Technology Versus Culture, a false dichotomy?
I was indirectly asked at the Humanities, Arts and Culture Data Summit and DARIAH Beyond Europe workshop, 27-29 March 2019, Canberra, whether the most important question /priority/importance was Technology or Culture.
Now a day and an Australian State later, I may have slightly misinterpreted the question or the intention behind it but I thought I would answer here because
- I may write about it later
- I will forget it and maybe it raises an important point or two.
I have fairly specific ideas of culture and cultural heritage and technology.
- For technology I believe it is not just manufacturing things, but also the questions, art and craft of bringing things into existence. And here I must admit to being inspired by Martin Heidegger, a problematic philosopher.
- For culture I believe it is not just the creation of cultural values, objects, events, beliefs, stories, songs etc but the passing down of these objects stories etc to future generations AND passing down the general instructions and meanings and methods to help keep active the knowledge behind transmitting and modifying these cultural objects, both tangible and intangible.
And what does technology do? It helps the passing down and preservation of these cultural objects and non-objects. I don’t separate technology and culture, because culture needs to control the art of production, of bringing things into existence and keeping them there. When culture becomes consumer production but the production is not part of the cultural life cycle of creator and community, that is where culture weakens, and we could blame that on technology, but that is because we have started thinking of technology as an impartial, neutral, scientific way things have to be. Where tangible heritage or intangible heritage is created by people and needs to be valued, preserved and appreciated by future people, technological factors are never impartial and purely scientific, because technology is there to serve people not machines.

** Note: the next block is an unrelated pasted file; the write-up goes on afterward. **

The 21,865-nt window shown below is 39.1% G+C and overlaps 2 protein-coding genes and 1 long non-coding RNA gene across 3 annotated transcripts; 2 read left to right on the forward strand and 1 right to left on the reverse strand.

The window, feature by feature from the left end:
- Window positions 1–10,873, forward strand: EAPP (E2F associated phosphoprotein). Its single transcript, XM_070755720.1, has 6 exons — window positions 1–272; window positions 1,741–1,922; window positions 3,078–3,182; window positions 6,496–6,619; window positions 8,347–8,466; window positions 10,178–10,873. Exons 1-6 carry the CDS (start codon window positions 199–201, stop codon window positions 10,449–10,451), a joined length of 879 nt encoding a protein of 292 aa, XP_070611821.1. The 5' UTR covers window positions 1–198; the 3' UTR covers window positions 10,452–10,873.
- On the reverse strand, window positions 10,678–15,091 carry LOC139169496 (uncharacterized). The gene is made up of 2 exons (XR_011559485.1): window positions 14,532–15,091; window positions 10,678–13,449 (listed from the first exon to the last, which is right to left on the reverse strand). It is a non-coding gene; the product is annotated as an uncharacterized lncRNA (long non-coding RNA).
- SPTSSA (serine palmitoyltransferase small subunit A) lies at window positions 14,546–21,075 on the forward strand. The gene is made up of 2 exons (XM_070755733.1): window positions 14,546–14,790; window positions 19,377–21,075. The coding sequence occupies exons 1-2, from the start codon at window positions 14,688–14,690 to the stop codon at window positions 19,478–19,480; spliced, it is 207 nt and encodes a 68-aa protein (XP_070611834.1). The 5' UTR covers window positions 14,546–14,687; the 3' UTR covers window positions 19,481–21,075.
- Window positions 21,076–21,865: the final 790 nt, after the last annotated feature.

Let me give you another example, when I talk of a digital scholarly ecosystem, digital humanities people understand what I mean, a programmer I spoke to could only think of ecosystem as supplying people with computers and other digital devices and ensuring they always had the latest model and the manufacturers could charge as much as possible to resolve for their shackled customer this perceived and designed obsolescence. That is not what I mean by a digital ecosystem because the users are continually charged with replacing and learning the device itself, they will have little time to actually build, value, communicate and preserve something.
Now I do worry that we increasingly see technology as meaning digital technology, and there are commercial and academic reasons to focus on the equipmental, because funding is more straightforward and goes through fewer people who can raise their careers and profiles. Culture does not have to employ digital technology, and we straitjacket and possibly impoverish it if we continue to think of data as only digital (data predates digital) and technology as only digital (again, techne is a concept from Ancient Greece).
However, they don’t generally make these objects and they don’t generally ensure these objects and non-objects are maintained and used. And this, I think, is a problem for digital humanities, we have few ways to value these people and the work they do and the communities they serve.
And in our session yesterday a professor said there should be a Centre of Excellence in Digital Cultural Heritage in Australia. The audience reaction was highly favorable then and in the tweets afterwards. And someone like me should surely agree, right? I have been writing and designing and teaching about digital cultural heritage for two decades. Well yes and no. I believe it should happen and come from the GLAM sector and indigenous and other local communities, because they are the best guardians and trustees.*
A Centre of Excellence will raise the profile and increase the collaboration potential of academics and academic groups, but it also implies if you are not in a Centre of Excellence you are not excellent. Is that what digital heritage should support? I think it should be bigger: a National Collaborative Research Infrastructure, or equivalent, supported and driven by the GLAM sector, perhaps helped in focus by academics. Once you have your NCRIs, build your Centre of Excellence around that. Because a Centre of Excellence of digital cultural heritage would and should be huge, it may be better to have smaller and more directed Centres of Excellence. Are there not enough humanities academics in Australia to apply for more than one?
* I see humanities as being larger than humanities academics and researchers. I believe it also includes the creators, the preservers and the audience. At humanities research infrastructure meetings we are asked what we want, but surely this is tied to the problem of what is best for Australian humanities, creators and communities?
NB thus blogpost has been modified, just to stick to the topic and will be modified again when I think of a few more qualifying statements.